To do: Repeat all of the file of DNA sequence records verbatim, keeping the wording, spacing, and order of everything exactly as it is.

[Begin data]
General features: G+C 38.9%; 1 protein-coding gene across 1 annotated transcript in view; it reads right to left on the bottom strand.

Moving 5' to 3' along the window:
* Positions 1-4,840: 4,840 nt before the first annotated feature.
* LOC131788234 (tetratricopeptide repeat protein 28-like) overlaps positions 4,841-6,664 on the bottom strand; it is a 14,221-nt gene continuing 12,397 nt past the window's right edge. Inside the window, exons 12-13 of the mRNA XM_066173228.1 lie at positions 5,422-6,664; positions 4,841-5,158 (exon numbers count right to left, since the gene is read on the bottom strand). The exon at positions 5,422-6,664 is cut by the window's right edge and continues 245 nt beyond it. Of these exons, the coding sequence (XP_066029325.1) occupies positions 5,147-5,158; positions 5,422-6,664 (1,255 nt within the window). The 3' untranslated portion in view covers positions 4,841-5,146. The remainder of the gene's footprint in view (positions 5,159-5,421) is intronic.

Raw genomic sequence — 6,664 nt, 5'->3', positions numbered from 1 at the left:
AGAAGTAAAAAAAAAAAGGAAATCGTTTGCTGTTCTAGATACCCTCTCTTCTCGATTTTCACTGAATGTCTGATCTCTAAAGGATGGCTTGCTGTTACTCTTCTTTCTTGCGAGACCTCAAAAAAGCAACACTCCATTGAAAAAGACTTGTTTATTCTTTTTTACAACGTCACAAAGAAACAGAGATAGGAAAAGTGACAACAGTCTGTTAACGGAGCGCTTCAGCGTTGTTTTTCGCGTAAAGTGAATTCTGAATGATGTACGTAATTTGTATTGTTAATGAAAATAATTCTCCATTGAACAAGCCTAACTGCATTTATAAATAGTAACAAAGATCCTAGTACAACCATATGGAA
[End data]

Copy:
General features: G+C 38.9%; 1 protein-coding gene across 1 annotated transcript in view; it reads right to left on the bottom strand.

Moving 5' to 3' along the window:
* Positions 1-4,840: 4,840 nt before the first annotated feature.
* LOC131788234 (tetratricopeptide repeat protein 28-like) overlaps positions 4,841-6,664 on the bottom strand; it is a 14,221-nt gene continuing 12,397 nt past the window's right edge. Inside the window, exons 12-13 of the mRNA XM_066173228.1 lie at positions 5,422-6,664; positions 4,841-5,158 (exon numbers count right to left, since the gene is read on the bottom strand). The exon at positions 5,422-6,664 is cut by the window's right edge and continues 245 nt beyond it. Of these exons, the coding sequence (XP_066029325.1) occupies positions 5,147-5,158; positions 5,422-6,664 (1,255 nt within the window). The 3' untranslated portion in view covers positions 4,841-5,146. The remainder of the gene's footprint in view (positions 5,159-5,421) is intronic.

Raw genomic sequence — 6,664 nt, 5'->3', positions numbered from 1 at the left:
AGAAGTAAAAAAAAAAAGGAAATCGTTTGCTGTTCTAGATACCCTCTCTTCTCGATTTTCACTGAATGTCTGATCTCTAAAGGATGGCTTGCTGTTACTCTTCTTTCTTGCGAGACCTCAAAAAAGCAACACTCCATTGAAAAAGACTTGTTTATTCTTTTTTACAACGTCACAAAGAAACAGAGATAGGAAAAGTGACAACAGTCTGTTAACGGAGCGCTTCAGCGTTGTTTTTCGCGTAAAGTGAATTCTGAATGATGTACGTAATTTGTATTGTTAATGAAAATAATTCTCCATTGAACAAGCCTAACTGCATTTATAAATAGTAACAAAGATCCTAGTACAACCATATGGAA